Mount Prospect may be getting over the hump in its approach to slowing traffic on South See Gwun Avenue.
About eight years after installing seven speed humps to address speeding and excessive traffic near the Mount Prospect Golf Club and Lincoln Middle School, officials are considering a new approach there.
Mount Prospect Traffic Engineer Matt Lawrie said studies have shown the humps lead to slower speeds and less traffic, but surrounding streets see an increase in traffic. Meanwhile, the fire department is concerned the humps slow down their emergency vehicles.
And while a resident survey showed 55 percent supported the street bumps, residents also complained that they are visually unappealing.
This week, village trustees heard a plan calling for the removal of the remaining speed humps -- three already were removed recently as part of a sewer improvement project -- and having them replaced with a textured, colored street print.
The idea is that the color contrast with the pavement will cause drivers to slow down.
"It looks like brick, but it is less than half of the cost," Lawrie said.
The proposal also calls for speed feedback devices and replacing the roll curbing in the 700 block of South See Gwun with barrier curbing, to reduce the cars driving over or parking on the curb. The total cost of the project would be $230,000.
The village board will revisit the matter after staff looks at ways to keep the cost down.
The village has been down this road before. In 2011, staff developed a plan for a series of landscaped, mid-block medians 25-30 feet long for the two blocks between Golf Road and Lonnquist Boulevard.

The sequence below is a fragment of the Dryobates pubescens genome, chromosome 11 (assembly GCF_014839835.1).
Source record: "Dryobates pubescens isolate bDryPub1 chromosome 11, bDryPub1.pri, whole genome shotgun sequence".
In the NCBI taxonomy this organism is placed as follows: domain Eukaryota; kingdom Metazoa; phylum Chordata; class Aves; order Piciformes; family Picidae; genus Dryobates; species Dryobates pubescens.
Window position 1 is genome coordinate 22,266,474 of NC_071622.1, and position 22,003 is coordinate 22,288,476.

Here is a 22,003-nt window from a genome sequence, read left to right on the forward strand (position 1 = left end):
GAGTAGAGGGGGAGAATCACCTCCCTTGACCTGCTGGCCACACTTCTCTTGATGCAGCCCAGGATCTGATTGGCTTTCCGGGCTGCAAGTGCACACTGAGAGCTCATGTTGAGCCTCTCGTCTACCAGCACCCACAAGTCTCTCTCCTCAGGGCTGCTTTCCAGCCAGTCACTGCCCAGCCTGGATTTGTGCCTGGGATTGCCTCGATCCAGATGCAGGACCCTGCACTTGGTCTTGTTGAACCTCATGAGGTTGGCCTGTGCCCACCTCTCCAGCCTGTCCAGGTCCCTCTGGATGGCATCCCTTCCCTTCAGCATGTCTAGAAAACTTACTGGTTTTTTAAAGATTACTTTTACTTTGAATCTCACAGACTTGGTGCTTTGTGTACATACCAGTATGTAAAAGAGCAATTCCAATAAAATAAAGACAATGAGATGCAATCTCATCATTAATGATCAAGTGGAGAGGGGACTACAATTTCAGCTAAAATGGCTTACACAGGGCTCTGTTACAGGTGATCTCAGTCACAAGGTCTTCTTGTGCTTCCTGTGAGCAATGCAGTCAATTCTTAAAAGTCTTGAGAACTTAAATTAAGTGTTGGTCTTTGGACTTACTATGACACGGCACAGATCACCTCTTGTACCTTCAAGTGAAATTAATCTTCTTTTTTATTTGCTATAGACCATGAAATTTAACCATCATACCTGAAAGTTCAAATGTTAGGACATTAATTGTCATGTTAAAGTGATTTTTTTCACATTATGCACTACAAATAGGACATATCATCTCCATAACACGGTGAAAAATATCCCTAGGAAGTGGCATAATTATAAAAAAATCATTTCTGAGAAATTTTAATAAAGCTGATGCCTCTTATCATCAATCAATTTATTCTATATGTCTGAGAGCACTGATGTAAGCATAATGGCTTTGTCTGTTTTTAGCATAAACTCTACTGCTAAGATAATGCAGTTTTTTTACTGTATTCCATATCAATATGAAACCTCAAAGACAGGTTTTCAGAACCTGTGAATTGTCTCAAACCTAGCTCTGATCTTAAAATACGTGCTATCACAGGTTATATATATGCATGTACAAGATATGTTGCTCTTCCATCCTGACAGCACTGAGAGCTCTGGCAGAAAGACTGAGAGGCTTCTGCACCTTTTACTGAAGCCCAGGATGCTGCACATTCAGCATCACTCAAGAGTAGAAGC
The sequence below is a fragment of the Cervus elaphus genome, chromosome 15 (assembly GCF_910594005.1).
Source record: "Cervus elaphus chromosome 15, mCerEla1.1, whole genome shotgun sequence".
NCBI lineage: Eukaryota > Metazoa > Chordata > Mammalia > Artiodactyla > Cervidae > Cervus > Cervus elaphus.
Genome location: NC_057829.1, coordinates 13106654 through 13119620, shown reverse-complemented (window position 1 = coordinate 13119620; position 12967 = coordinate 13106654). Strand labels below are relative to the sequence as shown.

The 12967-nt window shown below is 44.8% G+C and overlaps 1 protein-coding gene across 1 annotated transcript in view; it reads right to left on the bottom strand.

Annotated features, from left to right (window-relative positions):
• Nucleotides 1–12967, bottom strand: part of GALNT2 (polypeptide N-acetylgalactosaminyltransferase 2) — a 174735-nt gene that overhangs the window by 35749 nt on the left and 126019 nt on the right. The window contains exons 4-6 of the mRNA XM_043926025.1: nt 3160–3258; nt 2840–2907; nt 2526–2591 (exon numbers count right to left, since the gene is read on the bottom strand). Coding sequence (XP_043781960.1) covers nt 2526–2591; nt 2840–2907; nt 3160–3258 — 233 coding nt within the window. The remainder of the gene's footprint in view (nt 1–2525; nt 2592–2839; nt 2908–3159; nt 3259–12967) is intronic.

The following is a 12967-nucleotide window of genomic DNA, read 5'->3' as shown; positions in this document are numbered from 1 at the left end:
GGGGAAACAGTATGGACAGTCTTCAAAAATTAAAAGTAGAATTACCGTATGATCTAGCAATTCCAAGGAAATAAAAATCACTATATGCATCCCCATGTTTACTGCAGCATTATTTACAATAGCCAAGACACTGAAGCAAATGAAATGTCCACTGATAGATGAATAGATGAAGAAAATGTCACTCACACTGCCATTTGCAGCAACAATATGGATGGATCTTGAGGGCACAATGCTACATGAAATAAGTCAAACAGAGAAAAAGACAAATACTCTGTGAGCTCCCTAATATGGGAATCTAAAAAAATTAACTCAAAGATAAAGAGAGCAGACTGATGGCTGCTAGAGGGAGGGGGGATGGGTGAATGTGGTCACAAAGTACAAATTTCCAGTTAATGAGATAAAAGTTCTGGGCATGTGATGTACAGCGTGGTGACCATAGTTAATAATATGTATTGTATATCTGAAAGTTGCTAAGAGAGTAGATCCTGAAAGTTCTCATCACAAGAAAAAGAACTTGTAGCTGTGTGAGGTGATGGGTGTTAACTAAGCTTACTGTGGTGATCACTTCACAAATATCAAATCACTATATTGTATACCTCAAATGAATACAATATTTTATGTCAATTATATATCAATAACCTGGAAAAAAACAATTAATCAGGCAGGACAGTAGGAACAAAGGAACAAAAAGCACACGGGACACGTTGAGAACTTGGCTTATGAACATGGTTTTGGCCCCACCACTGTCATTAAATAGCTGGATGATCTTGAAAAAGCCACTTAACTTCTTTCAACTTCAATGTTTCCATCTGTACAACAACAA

However, the plan, was rejected amid concern about the loss of parking and the desire to see more done north of Lonnquist.
With the current proposal, Lawrie said the area of focus is a six-block stretch of See Gwun from Golf Road north to Lincoln Street.
Lawrie said the cost of installing stamped asphalt sections between Golf and Lincoln would probably be $150,000 to $160,000. Replacing the three speed humps would probably cost $10,000.
Some trustees were skeptical the stamped asphalt would slow drivers.
"Once people realize that it's just stamped asphalt, they're probably just going to go speeding through anyhow, because the speeders are probably the regular people who travel that route," Trustee Richard Rogers said.
Trustee A. John Korn suggested leaving the existing speed humps and replacing the removed ones with the street print.
Trustee Paul Hoefert said he thinks the proposal has merit.
"I think it's a contemporary solution," he said. "I do think people slow down when they see a change in pavement, even when you have driven over it before."